1914 Jokes

cartoon 1
Source: Ladies Home Journal (October, 1914)

19-year-old Helena Muffly wrote exactly 100 years ago today: 

Monday, October 26, 1914: << no entry>>

Her middle-aged granddaughter’s comments 100 years later:

Since Grandma didn’t write anything a hundred years ago today, I thought you might enjoy some jokes that were in the October, 1914 issue of Ladies Home Journal.

She Knew From Experience

“What is conscience”” asked the Sunday school teacher.

There was a dead silence from the class.

“Oh, you know, “She said encouragingly. “What is it that tells us when we do wrong?”

“I know,” said the littlest girl in the class. “It’s Grandma.”

He Started Something

“Now,” said the farmer to the new hand from the city, “I want you to clean up the pigsty and the stable and the henhouse and all the other houses of the stock.”

The new hand worked vigorously for a couple of days. Then he appeared before his employer with both eyes nearly closed, his mouth swollen, and red lumps all over his face and neck and hands.

“Gimme my money,” he said,  “I’m a-goin to quit.”

“What’s the matter?” said the farmer.

I don’t know what’s the matter,” said the victim, “but it happened when I started to clean the beehive.”

Picking Them Out

The Governor of a Southern State came in to his office with a friend one morning to find a number of men waiting in the anteroom. Pausing an instant he told a story that was a decided “chestnut.”

When they got inside the private office the friend said: “That was a horrible one you sprung on those fellows.”

“I know it,” chuckled the Governor, “but did you notice the ones that laughed?”

“Well, I noticed that three or four did.”

“Those, said the Governor, “are the fellows who won’t get in to see me. They are the ones who have favors to ask.”

He Did It

“If any man here,” shouted the temperance speaker, “can name an honest business that has been helped by the saloon I will spend the rest of my life working for the liquor people.”

A man in the audience arose. “I consider my business honest,” he said, and it has been helped by the saloon.”

“What is your business?” yelled the orator.

“I, sir,” responded the man, “am an undertaker.”

Profiting by a Lesson

Young Tommy returned from school in tears and nursing a black eye.

“Betcher I’ll pay Billy Bobbs off for this in the morning,” he wailed to his mother.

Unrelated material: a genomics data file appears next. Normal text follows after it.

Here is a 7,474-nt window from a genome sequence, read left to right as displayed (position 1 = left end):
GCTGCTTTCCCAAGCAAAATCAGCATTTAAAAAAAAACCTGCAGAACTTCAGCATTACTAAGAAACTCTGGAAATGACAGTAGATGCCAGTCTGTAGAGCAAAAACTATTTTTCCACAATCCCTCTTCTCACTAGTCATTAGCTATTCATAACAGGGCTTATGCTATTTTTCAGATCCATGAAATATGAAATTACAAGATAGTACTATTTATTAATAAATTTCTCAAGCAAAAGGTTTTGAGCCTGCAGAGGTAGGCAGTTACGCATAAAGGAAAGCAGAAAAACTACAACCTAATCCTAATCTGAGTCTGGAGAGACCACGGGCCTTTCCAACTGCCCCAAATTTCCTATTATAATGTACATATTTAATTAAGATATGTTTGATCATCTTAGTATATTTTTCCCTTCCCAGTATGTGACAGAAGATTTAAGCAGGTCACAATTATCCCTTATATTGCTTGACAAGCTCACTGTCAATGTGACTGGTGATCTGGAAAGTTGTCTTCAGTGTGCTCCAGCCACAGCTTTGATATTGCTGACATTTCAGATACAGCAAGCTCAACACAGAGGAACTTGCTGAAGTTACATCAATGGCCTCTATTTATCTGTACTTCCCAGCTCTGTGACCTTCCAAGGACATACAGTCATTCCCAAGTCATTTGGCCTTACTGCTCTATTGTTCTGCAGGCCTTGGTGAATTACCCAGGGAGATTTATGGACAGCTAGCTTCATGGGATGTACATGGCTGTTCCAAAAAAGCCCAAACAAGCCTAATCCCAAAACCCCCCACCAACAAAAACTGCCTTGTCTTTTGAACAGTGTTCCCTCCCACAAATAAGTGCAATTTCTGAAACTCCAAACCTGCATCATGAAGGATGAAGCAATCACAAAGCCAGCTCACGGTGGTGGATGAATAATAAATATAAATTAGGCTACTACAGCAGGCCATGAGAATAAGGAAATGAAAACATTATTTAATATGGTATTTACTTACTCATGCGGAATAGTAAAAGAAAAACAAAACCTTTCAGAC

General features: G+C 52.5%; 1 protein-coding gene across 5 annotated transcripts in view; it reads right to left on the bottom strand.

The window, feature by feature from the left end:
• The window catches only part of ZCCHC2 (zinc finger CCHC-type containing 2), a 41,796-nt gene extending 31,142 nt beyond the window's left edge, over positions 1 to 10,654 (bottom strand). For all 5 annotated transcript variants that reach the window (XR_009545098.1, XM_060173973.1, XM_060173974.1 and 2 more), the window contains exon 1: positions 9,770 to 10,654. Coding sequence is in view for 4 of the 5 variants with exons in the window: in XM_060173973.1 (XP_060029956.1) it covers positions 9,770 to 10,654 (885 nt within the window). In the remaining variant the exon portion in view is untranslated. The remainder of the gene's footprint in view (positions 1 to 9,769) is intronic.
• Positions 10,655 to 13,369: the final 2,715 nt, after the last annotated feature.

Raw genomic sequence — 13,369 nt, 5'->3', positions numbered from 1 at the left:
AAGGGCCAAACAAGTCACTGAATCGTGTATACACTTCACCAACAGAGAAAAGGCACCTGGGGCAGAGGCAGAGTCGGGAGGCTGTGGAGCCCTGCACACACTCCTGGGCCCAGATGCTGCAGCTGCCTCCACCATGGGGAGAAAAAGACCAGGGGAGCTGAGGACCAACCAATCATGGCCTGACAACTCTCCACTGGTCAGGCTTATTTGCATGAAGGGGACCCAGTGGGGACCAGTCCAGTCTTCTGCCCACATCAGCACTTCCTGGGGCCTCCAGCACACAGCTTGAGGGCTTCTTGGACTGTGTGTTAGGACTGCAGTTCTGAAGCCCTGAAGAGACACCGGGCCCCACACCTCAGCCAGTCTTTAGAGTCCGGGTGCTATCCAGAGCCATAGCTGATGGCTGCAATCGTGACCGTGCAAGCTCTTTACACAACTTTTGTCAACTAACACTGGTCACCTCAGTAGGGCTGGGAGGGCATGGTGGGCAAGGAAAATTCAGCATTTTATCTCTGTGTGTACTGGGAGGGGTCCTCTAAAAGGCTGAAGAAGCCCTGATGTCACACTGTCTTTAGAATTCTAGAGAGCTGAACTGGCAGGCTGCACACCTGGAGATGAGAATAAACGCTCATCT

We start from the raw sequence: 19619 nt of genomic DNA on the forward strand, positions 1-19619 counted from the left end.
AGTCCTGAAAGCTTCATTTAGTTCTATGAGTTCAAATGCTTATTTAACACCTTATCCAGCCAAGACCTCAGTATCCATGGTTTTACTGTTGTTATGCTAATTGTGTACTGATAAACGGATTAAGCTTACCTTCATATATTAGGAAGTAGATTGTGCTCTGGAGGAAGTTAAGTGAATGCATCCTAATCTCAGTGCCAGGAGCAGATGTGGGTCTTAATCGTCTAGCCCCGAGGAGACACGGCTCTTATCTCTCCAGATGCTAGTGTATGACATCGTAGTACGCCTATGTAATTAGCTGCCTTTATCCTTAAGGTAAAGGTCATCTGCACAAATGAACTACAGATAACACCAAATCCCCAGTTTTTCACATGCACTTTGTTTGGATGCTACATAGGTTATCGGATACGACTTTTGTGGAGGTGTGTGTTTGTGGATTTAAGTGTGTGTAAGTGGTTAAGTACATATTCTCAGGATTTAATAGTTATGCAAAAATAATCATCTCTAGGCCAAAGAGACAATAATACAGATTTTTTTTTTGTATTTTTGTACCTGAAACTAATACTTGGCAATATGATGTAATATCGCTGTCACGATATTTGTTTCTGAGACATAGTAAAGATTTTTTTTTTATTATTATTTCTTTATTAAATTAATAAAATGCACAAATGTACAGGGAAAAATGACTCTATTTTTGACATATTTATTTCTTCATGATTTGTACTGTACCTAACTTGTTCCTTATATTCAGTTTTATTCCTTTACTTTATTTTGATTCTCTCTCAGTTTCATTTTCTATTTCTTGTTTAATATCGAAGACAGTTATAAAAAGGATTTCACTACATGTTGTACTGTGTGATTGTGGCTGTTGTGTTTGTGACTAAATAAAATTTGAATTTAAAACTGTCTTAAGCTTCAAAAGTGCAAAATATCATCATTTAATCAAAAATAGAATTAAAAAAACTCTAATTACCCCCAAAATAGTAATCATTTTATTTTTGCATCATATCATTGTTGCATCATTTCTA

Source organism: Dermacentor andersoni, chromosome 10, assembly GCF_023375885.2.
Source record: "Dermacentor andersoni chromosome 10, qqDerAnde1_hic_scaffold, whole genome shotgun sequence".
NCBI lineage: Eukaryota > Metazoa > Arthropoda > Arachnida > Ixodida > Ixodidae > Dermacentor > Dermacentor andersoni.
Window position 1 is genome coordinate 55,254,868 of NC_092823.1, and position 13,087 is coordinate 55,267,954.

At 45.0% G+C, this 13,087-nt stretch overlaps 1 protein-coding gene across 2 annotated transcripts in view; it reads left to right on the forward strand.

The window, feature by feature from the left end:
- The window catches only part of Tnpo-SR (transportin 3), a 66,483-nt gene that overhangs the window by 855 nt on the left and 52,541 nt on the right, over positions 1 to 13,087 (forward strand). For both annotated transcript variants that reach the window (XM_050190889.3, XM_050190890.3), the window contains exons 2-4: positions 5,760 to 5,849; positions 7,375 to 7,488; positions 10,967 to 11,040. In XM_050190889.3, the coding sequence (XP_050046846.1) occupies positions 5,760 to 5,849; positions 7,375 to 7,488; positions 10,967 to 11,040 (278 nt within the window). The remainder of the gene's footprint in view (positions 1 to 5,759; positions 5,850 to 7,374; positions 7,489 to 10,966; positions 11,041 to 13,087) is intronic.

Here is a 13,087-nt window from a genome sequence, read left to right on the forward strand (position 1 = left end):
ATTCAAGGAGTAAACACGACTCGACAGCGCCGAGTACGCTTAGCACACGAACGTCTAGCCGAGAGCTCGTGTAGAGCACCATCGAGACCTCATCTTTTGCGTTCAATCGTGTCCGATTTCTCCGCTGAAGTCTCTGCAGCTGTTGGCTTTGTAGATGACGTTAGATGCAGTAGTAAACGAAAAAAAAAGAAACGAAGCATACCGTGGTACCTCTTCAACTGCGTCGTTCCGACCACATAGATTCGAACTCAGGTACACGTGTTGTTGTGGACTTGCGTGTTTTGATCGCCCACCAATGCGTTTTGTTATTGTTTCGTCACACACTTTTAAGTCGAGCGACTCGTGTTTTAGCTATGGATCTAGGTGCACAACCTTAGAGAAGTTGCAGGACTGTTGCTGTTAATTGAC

“No, no,” she said, “You must return good for evil. I’ll make you a nice jam tart and you must take it to Billy and say, ‘Mother says I must return good for evil, so here’s a tart for you.”

Tommy demurred, but finally consented. The next evening he returned in a worse plight and sobbed, “I gave Billy the tart and told him what you said. “ ‘N then he blacked my other eye and say to send him another tart tomorrow.”

26 thoughts on “1914 Jokes

    1. I’m also thinking that she was busy with other things. One of the most challenging things about using a diary as the basis for a blog is the ebbs and flows in the writing of the diarist–but I guess it also teaches us patience, and in some ways even tells us something about the life of the diarist.

      1. I think that our 24/7 media/entertainment industries today also give us instant access to laughs and terror, such that we begin to believe that life is always exciting. One hundred years ago, people laughed because they interacted with each other, or felt feat at actual threats. But, most days went about doing the mundane tasks that kept them in house-and-home.
        Oscar

        1. One hundred years ago, people laughed because they interacted with each other, or felt feat at actual threats. But, most days went about doing the mundane tasks that kept them in house-and-home.

          True. So, which is better, the old way or the new? At a restaurant last week I saw a middle-aged couple rapt in their respective smart phones throughout the meal, hardly saying a word to one another. (Maybe they were texting each other, I don’t know.)

          1. “Better” suggest that we have a criteria by which to judge. Technology allows people, such as ourselves to interact without the limits of geography, social status, etc. Yet, technology also also a couple to ignor each other over dinner, or event-goes to spend their time telling people where they are while not actually engaging in the event. Technology allows us bloggers and reader to leave a cyber “diary” for someone to read one hundred years from now… assuming that what we write today exists somewhere in the future…
            Oscar

  1. I like the jokes. I am reminded that humor is pretty consistent through the ages. However, the temperance joke is rather out of sync with today’s culture. Public opinion in 1914 was already being affected by the prohibition movement that culminated in amending our constitution in 1920. It’s a good example of a single issue of politics that over-rides all others. It took the nation 13 years to un-do that mistake, but our political system is still subject to the single-issue problem. Now it’s abortion and immigration.

    1. The temperance issue was really becoming a dominant political issue in the 1910s. I’m sometimes surprised how many articles there were in magazines and newspapers from this era related to it.

    1. Yes, it is a similar idea. I’m surprised how many jokes there were in the old Ladies Home Journals. Each month there was an entire page devoted to them. I just selected a few for this post, but there probably were 25 or 30 jokes in all in the October, 1914 issue.

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